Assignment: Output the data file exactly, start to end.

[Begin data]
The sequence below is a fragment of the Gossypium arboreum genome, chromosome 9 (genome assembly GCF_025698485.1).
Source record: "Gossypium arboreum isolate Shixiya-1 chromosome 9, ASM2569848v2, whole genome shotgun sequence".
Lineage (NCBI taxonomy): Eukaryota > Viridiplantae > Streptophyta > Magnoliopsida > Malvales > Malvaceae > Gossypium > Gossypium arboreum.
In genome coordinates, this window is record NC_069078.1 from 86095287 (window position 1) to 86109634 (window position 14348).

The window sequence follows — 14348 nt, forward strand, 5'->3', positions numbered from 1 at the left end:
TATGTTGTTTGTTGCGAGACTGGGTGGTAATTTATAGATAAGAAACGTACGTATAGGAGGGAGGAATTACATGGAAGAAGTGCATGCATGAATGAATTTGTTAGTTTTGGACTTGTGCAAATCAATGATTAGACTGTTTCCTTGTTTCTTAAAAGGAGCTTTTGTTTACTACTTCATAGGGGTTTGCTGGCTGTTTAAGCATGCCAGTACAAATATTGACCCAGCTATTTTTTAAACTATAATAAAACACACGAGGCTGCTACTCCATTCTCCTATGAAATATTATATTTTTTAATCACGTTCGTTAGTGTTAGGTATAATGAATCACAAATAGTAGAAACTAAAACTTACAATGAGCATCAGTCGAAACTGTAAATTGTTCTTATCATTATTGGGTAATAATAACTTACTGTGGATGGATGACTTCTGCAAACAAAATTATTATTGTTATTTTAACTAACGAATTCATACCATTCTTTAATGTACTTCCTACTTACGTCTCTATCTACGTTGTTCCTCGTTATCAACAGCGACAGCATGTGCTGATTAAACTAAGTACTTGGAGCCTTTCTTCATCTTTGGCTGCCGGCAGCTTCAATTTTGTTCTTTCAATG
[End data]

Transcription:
The sequence below is a fragment of the Gossypium arboreum genome, chromosome 9 (genome assembly GCF_025698485.1).
Source record: "Gossypium arboreum isolate Shixiya-1 chromosome 9, ASM2569848v2, whole genome shotgun sequence".
Lineage (NCBI taxonomy): Eukaryota > Viridiplantae > Streptophyta > Magnoliopsida > Malvales > Malvaceae > Gossypium > Gossypium arboreum.
In genome coordinates, this window is record NC_069078.1 from 86095287 (window position 1) to 86109634 (window position 14348).

The window sequence follows — 14348 nt, forward strand, 5'->3', positions numbered from 1 at the left end:
TATGTTGTTTGTTGCGAGACTGGGTGGTAATTTATAGATAAGAAACGTACGTATAGGAGGGAGGAATTACATGGAAGAAGTGCATGCATGAATGAATTTGTTAGTTTTGGACTTGTGCAAATCAATGATTAGACTGTTTCCTTGTTTCTTAAAAGGAGCTTTTGTTTACTACTTCATAGGGGTTTGCTGGCTGTTTAAGCATGCCAGTACAAATATTGACCCAGCTATTTTTTAAACTATAATAAAACACACGAGGCTGCTACTCCATTCTCCTATGAAATATTATATTTTTTAATCACGTTCGTTAGTGTTAGGTATAATGAATCACAAATAGTAGAAACTAAAACTTACAATGAGCATCAGTCGAAACTGTAAATTGTTCTTATCATTATTGGGTAATAATAACTTACTGTGGATGGATGACTTCTGCAAACAAAATTATTATTGTTATTTTAACTAACGAATTCATACCATTCTTTAATGTACTTCCTACTTACGTCTCTATCTACGTTGTTCCTCGTTATCAACAGCGACAGCATGTGCTGATTAAACTAAGTACTTGGAGCCTTTCTTCATCTTTGGCTGCCGGCAGCTTCAATTTTGTTCTTTCAATG